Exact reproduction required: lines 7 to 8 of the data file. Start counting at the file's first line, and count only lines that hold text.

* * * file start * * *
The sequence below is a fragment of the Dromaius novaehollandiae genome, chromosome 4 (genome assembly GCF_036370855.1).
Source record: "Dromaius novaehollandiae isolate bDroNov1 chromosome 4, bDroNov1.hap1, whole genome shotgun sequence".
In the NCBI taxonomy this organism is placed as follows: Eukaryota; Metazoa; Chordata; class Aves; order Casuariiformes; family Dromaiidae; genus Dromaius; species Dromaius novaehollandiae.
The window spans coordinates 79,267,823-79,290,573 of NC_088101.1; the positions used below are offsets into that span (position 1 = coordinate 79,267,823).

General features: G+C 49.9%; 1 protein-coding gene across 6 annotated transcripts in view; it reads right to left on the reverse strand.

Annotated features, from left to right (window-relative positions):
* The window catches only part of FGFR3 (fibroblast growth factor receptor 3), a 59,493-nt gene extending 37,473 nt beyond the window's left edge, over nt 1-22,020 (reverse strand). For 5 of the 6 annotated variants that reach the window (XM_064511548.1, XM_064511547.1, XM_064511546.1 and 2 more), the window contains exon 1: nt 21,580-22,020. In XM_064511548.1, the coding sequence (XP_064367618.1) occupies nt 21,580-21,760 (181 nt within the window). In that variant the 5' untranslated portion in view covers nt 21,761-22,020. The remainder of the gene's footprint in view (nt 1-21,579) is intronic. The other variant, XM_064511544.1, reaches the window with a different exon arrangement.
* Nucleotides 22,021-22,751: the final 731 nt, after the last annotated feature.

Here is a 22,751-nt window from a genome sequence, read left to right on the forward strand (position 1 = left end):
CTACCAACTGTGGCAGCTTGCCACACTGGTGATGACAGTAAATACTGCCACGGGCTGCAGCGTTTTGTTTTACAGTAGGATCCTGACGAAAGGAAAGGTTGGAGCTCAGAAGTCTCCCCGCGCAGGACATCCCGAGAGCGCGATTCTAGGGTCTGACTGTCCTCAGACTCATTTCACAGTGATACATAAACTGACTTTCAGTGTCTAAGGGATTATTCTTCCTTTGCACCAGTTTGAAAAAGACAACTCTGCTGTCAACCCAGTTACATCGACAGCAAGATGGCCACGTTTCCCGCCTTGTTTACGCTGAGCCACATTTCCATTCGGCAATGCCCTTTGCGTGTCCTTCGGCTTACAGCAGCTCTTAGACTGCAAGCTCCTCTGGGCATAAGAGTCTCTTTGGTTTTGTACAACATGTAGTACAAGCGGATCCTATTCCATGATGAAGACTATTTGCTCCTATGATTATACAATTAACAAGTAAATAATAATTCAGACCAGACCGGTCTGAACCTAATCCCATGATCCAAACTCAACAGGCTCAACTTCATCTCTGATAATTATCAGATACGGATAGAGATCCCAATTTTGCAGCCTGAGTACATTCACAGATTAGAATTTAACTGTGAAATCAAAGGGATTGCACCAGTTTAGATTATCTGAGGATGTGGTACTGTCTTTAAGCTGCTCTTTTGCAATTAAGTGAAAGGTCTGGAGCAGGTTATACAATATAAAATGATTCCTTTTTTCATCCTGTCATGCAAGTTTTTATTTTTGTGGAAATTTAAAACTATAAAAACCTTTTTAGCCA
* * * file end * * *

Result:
* The window catches only part of FGFR3 (fibroblast growth factor receptor 3), a 59,493-nt gene extending 37,473 nt beyond the window's left edge, over nt 1-22,020 (reverse strand). For 5 of the 6 annotated variants that reach the window (XM_064511548.1, XM_064511547.1, XM_064511546.1 and 2 more), the window contains exon 1: nt 21,580-22,020. In XM_064511548.1, the coding sequence (XP_064367618.1) occupies nt 21,580-21,760 (181 nt within the window). In that variant the 5' untranslated portion in view covers nt 21,761-22,020. The remainder of the gene's footprint in view (nt 1-21,579) is intronic. The other variant, XM_064511544.1, reaches the window with a different exon arrangement.
* Nucleotides 22,021-22,751: the final 731 nt, after the last annotated feature.